As we conclude, let’s answer our original question; “When was the Bible written?” The Bible was written over the span of 2000 years, between the 20th century BC and the 1st century AD. As you read and study the Bible, take a moment to recall this information, and be amazed at the remarkable unity of a book that was written by around 40 different people through multiple millennia. Indeed, this book must be the Word of God.

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Who Wrote the Bible

There is no question that the Bible is a literary masterpiece. It is the most sold, most translated, most influential book in the history of the human race. This raises an important question. Who wrote such an important book? 

Most books list their author on the cover, but the Bible doesn’t make it this easy for us. While attempting to answer the question, “Who wrote the Bible?”, we will need to keep several important considerations in mind.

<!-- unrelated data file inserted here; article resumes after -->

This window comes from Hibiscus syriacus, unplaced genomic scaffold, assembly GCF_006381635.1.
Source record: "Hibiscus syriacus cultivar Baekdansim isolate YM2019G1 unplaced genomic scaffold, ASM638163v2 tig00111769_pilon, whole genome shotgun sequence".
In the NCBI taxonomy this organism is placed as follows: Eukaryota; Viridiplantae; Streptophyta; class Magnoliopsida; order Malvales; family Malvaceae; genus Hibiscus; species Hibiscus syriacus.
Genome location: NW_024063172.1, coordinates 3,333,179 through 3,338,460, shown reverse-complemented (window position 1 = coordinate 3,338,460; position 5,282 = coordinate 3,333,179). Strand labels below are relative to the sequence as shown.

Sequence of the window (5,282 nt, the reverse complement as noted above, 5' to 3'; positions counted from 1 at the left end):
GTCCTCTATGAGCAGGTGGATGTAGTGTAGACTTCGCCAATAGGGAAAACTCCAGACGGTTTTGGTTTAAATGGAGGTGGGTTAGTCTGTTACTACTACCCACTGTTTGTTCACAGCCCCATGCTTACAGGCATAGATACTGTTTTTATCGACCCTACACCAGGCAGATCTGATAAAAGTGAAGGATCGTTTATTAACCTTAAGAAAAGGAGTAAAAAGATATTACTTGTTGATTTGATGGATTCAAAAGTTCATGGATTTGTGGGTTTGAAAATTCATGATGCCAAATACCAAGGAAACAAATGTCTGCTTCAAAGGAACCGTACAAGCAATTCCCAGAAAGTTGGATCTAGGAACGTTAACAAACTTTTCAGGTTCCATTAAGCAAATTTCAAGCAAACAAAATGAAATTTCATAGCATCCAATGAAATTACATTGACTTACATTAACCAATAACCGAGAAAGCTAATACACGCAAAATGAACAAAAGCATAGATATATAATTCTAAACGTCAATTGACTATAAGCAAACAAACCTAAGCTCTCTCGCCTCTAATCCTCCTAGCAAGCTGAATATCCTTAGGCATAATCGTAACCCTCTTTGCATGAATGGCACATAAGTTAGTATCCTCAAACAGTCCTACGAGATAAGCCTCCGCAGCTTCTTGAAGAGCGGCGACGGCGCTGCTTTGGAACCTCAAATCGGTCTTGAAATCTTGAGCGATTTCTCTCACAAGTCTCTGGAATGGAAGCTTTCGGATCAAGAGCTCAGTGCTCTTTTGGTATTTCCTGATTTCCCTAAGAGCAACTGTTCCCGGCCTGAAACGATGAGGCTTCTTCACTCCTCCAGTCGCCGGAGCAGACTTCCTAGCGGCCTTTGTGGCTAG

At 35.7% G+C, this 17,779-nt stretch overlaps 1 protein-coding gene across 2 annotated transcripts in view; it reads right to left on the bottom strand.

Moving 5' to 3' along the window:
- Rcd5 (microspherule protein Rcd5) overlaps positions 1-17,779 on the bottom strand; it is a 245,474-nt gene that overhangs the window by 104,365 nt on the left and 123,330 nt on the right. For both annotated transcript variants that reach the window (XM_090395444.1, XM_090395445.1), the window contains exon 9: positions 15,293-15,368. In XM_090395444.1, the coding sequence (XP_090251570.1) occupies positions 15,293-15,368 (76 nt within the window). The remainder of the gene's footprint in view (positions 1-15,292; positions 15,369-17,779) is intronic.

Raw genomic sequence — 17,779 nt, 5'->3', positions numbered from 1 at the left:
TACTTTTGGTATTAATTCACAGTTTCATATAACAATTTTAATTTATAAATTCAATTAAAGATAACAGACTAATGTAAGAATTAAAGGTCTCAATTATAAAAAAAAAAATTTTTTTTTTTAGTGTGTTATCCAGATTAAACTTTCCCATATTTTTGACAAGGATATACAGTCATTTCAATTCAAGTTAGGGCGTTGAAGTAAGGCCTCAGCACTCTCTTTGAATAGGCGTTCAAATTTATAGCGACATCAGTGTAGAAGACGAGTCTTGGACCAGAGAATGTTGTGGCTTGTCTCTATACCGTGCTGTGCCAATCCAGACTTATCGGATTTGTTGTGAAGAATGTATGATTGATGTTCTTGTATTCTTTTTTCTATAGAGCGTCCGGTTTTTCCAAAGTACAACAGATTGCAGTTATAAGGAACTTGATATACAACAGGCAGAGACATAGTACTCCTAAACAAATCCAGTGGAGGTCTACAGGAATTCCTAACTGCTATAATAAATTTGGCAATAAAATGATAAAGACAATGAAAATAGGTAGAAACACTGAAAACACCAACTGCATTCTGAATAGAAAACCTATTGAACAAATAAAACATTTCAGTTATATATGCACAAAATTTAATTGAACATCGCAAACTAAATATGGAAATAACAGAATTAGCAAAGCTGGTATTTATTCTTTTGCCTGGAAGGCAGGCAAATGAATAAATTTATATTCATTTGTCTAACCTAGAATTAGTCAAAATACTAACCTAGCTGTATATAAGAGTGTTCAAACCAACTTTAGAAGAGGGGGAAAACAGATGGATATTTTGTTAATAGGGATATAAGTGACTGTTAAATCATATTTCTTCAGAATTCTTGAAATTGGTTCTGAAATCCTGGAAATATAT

First, we call the Bible the Word of God. What does that mean, and how does that relate to its authorship? 

Second, the Bible claims that many different people wrote the Bible. If so, how can we call it the Word of God? 

Third, if many people wrote it, who decided to put it all together into a single book that is accredited to God Himself? How can we trust that they got the right books? 

Of course, each of these considerations deserves far more attention than we can give here, but let’s think of this as an introduction to these issues.

The Word of God

When we say that the Bible is the Word of God, we mean that the words we see on the pages of Scripture actually come originally from God Himself. The Bible attests to this, saying in 2 Timothy 3:16, “All Scripture is inspired by God…” The word “Inspired” literally means “breathed-out.” The Greek word translated as ‘inspired’ is theopneustos. This combines two Greek words into one. We find theo meaning ‘God’, and pneustos meaning ‘to breathe.’ Thus, Paul, who penned 2 Timothy, believed that Scripture is the Word of God in a literal sense. 

So, we could answer the question, “Who wrote the Bible?” by saying, “God did!” 

If we stop there, however, we will run into some problems. How, exactly, did God write Scripture? Did a finger appear to write the words on a wall, as it did in Daniel 5? Or perhaps God carved it into tablets, as He did for Moses in Deuteronomy 10